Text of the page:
Local News

  • EARLIER: City-county trash deal: Details to come

    An hour-long joint workshop by city and county officials Wednesday night to discuss the aspect of the two governments working together on the issue of curbside pickup ended up with a both sides hopeful that could happen.

    Magistrate Tony Carriss, chair of the Shelby County Fiscal Court’s Legislative Committee, led the discussion at the Stratton Center, attended by members of the Shelbyville City Council, Mayor Tom Hardesty, the legislative commission and two members of the 109 Board, the entity that is responsible for solid waste disposal for the county.

  • EARLIER: Shelbyville Police officer rouses 4 from blaze

    Flames leapt high into the frigid predawn air Wednesday as dozens of firefighters from several departments struggled to combat both the flames and Mother Nature at a devastating blaze that destroyed three downtown businesses.
    But before firefighters even got on the scene, a heroic Shelbyville Police officer, who had spotted the flames while responding to a burglary alarm at the site – possibly triggered by the fire – rescued four men living in an apartment above a burning restaurant.

  • County wants to repair Vigo

    A large portion of a state road near Bagdad could be repaired this year if things go as anticipated, county officials say.

    At Tuesday night’s meeting of the Shelby County Fiscal Court, magistrates voted to use $208,000 allocated for county road maintenance to pave a portion of Vigo Road that road officials say is in bad need of repairs.

  • Simpsoinville to return property to Leggett & Platt

    The city of Simpsonville is going to give back a piece of property it really never used to the company that deeded the property to the city.

    City Attorney Hite Hays informed the city commission at its meeting Tuesday night that Leggett & Platt Inc. wanted the city to deed back to it a parcel it owns on the north side of the railroad crossing at Todds Point Road. The company is marketing its several acres there for sale, and the title to a section of the property belongs to the city.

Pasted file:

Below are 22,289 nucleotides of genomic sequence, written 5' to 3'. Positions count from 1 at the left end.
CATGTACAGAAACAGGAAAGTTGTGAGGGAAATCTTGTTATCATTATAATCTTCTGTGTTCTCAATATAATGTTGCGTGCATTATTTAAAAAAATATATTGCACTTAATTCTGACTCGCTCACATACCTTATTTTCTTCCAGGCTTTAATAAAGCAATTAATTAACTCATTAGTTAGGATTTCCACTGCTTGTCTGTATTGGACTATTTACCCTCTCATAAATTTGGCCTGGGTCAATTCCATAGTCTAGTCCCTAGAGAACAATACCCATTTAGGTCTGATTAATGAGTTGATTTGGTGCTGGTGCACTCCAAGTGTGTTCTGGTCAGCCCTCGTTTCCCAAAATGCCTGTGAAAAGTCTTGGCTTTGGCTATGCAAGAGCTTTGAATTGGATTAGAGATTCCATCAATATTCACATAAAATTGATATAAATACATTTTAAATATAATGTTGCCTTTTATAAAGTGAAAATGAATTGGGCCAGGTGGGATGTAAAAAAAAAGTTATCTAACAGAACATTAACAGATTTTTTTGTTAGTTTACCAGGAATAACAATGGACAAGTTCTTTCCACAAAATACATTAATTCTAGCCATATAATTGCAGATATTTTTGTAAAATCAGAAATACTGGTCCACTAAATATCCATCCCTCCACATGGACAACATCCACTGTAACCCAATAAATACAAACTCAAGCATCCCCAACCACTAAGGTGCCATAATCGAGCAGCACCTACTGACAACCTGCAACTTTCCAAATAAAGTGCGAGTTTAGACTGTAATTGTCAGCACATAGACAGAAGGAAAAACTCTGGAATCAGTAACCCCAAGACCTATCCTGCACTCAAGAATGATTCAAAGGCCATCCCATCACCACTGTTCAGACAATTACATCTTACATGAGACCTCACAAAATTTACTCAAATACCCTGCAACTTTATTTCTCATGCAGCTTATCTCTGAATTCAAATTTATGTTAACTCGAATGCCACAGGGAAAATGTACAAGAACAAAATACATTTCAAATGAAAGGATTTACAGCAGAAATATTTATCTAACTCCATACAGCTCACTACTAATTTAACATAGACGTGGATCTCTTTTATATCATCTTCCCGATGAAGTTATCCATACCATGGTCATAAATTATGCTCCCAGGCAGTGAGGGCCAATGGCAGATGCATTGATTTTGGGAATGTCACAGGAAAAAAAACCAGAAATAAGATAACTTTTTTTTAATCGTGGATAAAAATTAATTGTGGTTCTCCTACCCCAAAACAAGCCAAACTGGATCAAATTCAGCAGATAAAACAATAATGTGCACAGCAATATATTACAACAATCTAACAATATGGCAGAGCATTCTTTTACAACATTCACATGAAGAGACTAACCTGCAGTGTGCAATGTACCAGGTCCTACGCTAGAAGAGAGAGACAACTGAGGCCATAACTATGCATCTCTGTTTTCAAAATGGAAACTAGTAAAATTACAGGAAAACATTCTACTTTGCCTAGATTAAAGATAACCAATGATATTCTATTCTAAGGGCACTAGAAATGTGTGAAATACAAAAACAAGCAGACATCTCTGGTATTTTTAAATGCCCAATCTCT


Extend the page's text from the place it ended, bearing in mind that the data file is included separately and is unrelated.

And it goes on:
• Simpsonville to power company: Build northeast of I-64

    Simpsonville Mayor Steve Eden delighted about dozen onlookers Tuesday night at the city commission meeting by reading to them a letter he had sent to the East Kentucky Power Company, suggesting that a planned substation be built on the northeast side of Interstate 64 and away from their residences.

  • News Digest: March 6, 2013

    Parent academy for schools

    The Shelby County Public Schools Parent Academy is offering a free workshop, “What can I do to prepare my child for kindergarten,” from 6 to 7 p.m. March 19 at Painted Stone Elementary’s library.

  • Fire rekindles during demolition of 2nd building in Shelbyville

    Fire rekindled this afternoon when workers were starting to demolish a second building damaged by fire in downtown Shelbyville.

  • Shelby County School Board: Collins students will run for Beta Club national office

    The Shelby County Board of Education’s meeting on Thursday was the site of a national announcement.

    Collins junior Ryan Ruff, who was elected state Beta Club President and will serve his term next year, announced his intentions to run for president of the national organization.

    “I’m here today to formerly announce my intentions for the candidacy of the national president,” Ruff told the board.

    Ruff, the son of Dan and Liz Ruff, was actually at the meeting to talk about his candidacy for the state president.

  • Hemp bill may return

    What a difference a few days can make.

    After Rep. Tom McKee (D-Cynthiana) appeared to block the Senate’s bill on industrial hemp in the House Agriculture and Small Business Committee on Thursday and leave it for dead, the bill resurfaced on Monday and could be voted on when the committee meets today.

    Neither state Sen. Paul Hornback (R-Shelbyville) nor McKee returned messages left seeking comment on Tuesday.

    But Hornback is likely letting out a sigh of relief that the bill could still have life.

  • Shelby County School Board: Growth will have district add teachers

    The budget changes made by Shelby County Public Schools in February won’t have nearly as much sting on staff as it appeared.

    Before the number of students was adjusted for growth, the district predicted changes to the student-teacher ratio would decrease the number of teachers in the district by 3.

    But because of the projected increase to 6,846 students next year, 140 more than this year, the district’s staff will continue to grow with its enrollment.